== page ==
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C. P. M.

623.

GREEN.

Redeem the Time.

1 My days, and weeks, and months, and years Fly, rapid as the whirling spheres

Around the steady pole;
Time, like the tide, its motion keeps,
Till I shall launch those boundless deeps,

Where endless ages roll.
2 Before thy throne, great God, I bow,
And humbly beg assistance now,

To know my real state:
While life, and health, and time endure,
Fain would I make my heaven secure,

Before it be too late.
3 If in destruction's road I stray,
Help me to choose that better way,

Which leads to joys on high; My soul renew, my sins forgive; Nor let me ever dare to live

Such as I dare not die! 4 With thee let every day be past; And when that comes, which proves my last,

May glory dawn within!
Relieve me then from every doubt;
And, ere life's glimmering lamp goes out,
Let endless joys begin.
L. M.
624.

J. TAYLOR.
True Length of Life.
i Like shadows gliding o'er the plain,

Or clouds that roll successive on,
Man's busy generations pass,
And while we gaze, their forms are gone.

2 “ He lived, — he died”; behold the sum,

The abstract of the historian's page!
Alike, in God's all-seeing eye,

The infant's day, the patriarch's age. 3 O Father! in whose mighty hand

The boundless years and ages lie,
Teach us thy boon of life to prize,

And use the moments as they fly, — 4. To crowd the narrow span of life

With wise designs and virtuous deeds;
So shall we wake from death's dark night,
To share the glory that succeeds.

L. M.

625. SHIRLEY.

Man's Mortality. i The glories of our birth and state

Are shadows, not substantial things; There is no arınor against fate;

Death lays his icy hands on kings. 2 Princes and magistrates must fall,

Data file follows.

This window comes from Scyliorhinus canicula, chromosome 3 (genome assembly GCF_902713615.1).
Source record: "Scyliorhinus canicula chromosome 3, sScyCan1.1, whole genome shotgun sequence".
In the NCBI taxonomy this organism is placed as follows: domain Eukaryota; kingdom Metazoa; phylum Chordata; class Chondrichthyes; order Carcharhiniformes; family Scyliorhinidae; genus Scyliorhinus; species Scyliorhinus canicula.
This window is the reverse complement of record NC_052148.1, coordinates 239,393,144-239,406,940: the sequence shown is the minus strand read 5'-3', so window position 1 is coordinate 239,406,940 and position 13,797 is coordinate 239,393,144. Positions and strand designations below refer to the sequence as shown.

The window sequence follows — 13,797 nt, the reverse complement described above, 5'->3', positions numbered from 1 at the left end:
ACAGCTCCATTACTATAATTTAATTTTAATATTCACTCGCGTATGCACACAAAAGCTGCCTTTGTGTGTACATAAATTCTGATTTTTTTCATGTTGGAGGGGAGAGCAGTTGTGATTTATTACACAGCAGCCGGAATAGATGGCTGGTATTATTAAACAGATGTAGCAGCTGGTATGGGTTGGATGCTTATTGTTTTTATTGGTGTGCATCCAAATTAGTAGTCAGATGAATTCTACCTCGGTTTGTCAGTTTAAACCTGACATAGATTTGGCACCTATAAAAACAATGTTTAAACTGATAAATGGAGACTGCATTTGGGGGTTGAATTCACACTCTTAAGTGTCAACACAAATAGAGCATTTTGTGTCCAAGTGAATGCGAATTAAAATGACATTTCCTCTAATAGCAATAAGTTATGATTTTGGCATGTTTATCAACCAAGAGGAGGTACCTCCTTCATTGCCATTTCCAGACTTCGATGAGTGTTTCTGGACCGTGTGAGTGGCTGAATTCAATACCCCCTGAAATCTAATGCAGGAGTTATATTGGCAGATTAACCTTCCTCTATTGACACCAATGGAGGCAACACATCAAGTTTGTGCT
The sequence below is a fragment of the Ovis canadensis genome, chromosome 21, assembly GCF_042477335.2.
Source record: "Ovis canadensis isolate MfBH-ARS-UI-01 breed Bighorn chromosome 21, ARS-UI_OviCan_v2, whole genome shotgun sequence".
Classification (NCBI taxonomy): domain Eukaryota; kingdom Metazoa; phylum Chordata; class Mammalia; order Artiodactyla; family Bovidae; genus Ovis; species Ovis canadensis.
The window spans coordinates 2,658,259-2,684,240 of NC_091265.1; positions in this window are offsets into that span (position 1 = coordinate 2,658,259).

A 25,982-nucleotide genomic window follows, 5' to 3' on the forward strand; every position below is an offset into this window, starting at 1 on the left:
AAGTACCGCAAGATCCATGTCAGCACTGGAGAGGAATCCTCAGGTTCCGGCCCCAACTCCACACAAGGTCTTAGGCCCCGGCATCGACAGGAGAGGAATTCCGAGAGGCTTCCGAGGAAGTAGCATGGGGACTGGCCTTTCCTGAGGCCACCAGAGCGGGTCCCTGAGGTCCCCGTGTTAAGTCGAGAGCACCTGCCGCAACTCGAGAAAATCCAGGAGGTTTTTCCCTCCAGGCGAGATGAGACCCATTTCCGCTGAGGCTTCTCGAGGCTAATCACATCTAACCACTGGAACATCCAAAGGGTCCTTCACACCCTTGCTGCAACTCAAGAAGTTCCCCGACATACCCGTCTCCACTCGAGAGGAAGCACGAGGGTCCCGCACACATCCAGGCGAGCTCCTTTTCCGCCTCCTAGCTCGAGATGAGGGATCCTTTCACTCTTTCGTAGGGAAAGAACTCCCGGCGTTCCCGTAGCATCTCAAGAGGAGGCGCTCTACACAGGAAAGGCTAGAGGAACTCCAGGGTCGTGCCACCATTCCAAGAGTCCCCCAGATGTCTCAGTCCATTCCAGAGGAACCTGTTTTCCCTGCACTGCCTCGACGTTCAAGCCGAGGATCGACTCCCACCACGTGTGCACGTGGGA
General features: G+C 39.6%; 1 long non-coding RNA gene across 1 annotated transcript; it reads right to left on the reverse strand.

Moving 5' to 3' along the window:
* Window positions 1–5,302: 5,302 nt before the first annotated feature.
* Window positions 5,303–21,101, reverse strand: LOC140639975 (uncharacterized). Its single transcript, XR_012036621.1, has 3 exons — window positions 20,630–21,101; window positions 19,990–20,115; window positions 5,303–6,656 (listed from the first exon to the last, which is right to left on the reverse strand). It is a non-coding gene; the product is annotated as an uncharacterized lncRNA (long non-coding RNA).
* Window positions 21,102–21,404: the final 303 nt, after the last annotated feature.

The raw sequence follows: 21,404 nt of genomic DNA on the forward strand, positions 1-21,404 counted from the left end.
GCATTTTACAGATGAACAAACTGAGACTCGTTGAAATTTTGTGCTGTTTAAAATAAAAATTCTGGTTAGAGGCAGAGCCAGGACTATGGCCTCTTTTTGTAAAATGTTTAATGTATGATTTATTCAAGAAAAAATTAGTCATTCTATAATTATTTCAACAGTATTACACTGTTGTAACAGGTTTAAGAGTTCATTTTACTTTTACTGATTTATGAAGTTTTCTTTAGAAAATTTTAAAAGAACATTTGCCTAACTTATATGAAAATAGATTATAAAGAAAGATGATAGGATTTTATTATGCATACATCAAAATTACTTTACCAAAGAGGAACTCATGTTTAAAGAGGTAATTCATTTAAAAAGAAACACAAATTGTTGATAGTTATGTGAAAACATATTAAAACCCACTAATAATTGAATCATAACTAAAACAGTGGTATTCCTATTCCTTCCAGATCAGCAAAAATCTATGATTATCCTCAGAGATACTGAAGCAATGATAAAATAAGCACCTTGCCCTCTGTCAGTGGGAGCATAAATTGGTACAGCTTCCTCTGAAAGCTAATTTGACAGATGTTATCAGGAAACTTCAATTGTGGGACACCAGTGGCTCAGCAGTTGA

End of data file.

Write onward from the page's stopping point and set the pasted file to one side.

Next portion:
And in the dust be equal made, The high and mighty with the small,

Sceptre and crown with scythe and spade. 3 The laurel withers on our brow;

Then boast no more your mighty deeds : Upon death's purple altar now

See where the victor victim bleeds ! 4 All heads must come to the cold tomb;

Only the actions of the just Preserve in death a rich perfume,

Smell sweet and blossom in the dust.

S. M.

626. DODDRIDGE.

The Uncertainty of Life. 1 TO-MORROW, Lord, is thine,

Lodged in thy sovereign hand; And if its sun arise and shine,

It shines by thy command.

2 The present moment flies,

And bears our life away ;
O make thy servants truly wise,

That they may live to-day.
3 One thing demands our care;

O be it still pursued,
Lest, slighted once, the season fair

Should never be renewed.

4

To Jesus may we fly,

Swift as the morning light,
Lest life's young, golden beams should die

In sudden, endless night.

L. M.

627. DODDRIDGE.

The Wisdom of redeeming Time. i God of eternity! from thee

Did infant Time his being draw:
Moments and days, and months and years,

Revolve by thine unvaried law.
2 Silent and swift they glide away:

Steady and strong the current flows,
Lost in eternity's wide sea,
The boundless gulf from which it rose.

3 With it the thoughtless sons of men

Before the rapid stream are borne
On to their everlasting home,
Whence not one soul can e'er return.

4 Yet while the shore, on either side

Presents a gaudy, flattering show,
We
gaze,

in fond amazement lost, Nor think to what a world we go. 5 Great Source of wisdom! teach our hearts

To know the price of every hour,
That time may bear us on to joys
Beyond its measure and its power.

C. M.

628. COLLYER.

Prayer for Support in Death.
1 When, bending o'er the brink of life,

My trembling soul shall stand,
And wait to pass death's awful flood,

Great God, at thy command,

2 Thou Source of life and joy supreme,

Whose arm alone can save, Dispel the darkness that surrounds

The entrance to the grave.

3 Lay thy supporting, gentle hand

Beneath my sinking head, And let a beam of light divine

Illume my dying bed.

L. M.

629.

BOWRING.

Light of Religion.
1 Were all our hopes and all our fears

Confined within life's narrow bound;
If, travellers through this vale of tears,
We saw no better world beyond;

2 Did not a sunbeam break the gloom,

And not a floweret smile beneath, Who could exist in such a tomb ? Who dwell amid the shades of death?

3 And such were life without the ray

From our divine religion given : 'T is this that makes our darkness day; 'T is this that makes our earth a heaven.

4 Bright is the golden sun above,

And beautiful the flowers that bloom,
And all is joy, and all is love,
Reflected from a world to come.

C. M.

630.

DODDRIDGE.

The Christian's Farewell.

1 Ye golden lamps of heaven, farewell,

With all your feeble light! Farewell, thou ever-changing moon,

Pale empress of the night! 2 And thou, refulgent orb of day,

In brighter flames arrayed! My soul, that springs beyond thy sphere,

No more demands thy aid.

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